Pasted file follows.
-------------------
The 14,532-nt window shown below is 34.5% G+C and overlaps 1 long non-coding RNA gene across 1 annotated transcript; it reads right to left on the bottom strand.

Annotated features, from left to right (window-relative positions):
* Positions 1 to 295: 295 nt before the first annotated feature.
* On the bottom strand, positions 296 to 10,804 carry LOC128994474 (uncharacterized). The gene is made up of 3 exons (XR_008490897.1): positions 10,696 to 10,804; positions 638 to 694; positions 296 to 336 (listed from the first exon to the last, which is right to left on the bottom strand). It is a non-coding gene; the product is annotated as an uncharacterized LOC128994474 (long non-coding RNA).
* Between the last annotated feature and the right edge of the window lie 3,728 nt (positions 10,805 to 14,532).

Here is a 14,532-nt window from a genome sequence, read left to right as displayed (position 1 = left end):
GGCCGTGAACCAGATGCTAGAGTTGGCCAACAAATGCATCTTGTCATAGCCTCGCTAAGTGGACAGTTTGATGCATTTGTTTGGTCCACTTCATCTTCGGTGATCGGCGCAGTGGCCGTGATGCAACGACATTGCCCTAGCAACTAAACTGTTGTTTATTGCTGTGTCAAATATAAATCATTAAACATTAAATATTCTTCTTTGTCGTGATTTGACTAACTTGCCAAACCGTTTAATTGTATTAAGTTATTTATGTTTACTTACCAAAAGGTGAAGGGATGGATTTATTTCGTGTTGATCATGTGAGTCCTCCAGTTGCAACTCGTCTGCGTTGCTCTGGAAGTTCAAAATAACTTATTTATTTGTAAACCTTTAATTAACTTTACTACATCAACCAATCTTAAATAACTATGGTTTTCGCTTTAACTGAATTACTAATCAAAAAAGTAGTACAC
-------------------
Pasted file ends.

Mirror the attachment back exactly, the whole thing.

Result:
The 14,532-nt window shown below is 34.5% G+C and overlaps 1 long non-coding RNA gene across 1 annotated transcript; it reads right to left on the bottom strand.

Annotated features, from left to right (window-relative positions):
* Positions 1 to 295: 295 nt before the first annotated feature.
* On the bottom strand, positions 296 to 10,804 carry LOC128994474 (uncharacterized). The gene is made up of 3 exons (XR_008490897.1): positions 10,696 to 10,804; positions 638 to 694; positions 296 to 336 (listed from the first exon to the last, which is right to left on the bottom strand). It is a non-coding gene; the product is annotated as an uncharacterized LOC128994474 (long non-coding RNA).
* Between the last annotated feature and the right edge of the window lie 3,728 nt (positions 10,805 to 14,532).

Here is a 14,532-nt window from a genome sequence, read left to right as displayed (position 1 = left end):
GGCCGTGAACCAGATGCTAGAGTTGGCCAACAAATGCATCTTGTCATAGCCTCGCTAAGTGGACAGTTTGATGCATTTGTTTGGTCCACTTCATCTTCGGTGATCGGCGCAGTGGCCGTGATGCAACGACATTGCCCTAGCAACTAAACTGTTGTTTATTGCTGTGTCAAATATAAATCATTAAACATTAAATATTCTTCTTTGTCGTGATTTGACTAACTTGCCAAACCGTTTAATTGTATTAAGTTATTTATGTTTACTTACCAAAAGGTGAAGGGATGGATTTATTTCGTGTTGATCATGTGAGTCCTCCAGTTGCAACTCGTCTGCGTTGCTCTGGAAGTTCAAAATAACTTATTTATTTGTAAACCTTTAATTAACTTTACTACATCAACCAATCTTAAATAACTATGGTTTTCGCTTTAACTGAATTACTAATCAAAAAAGTAGTACAC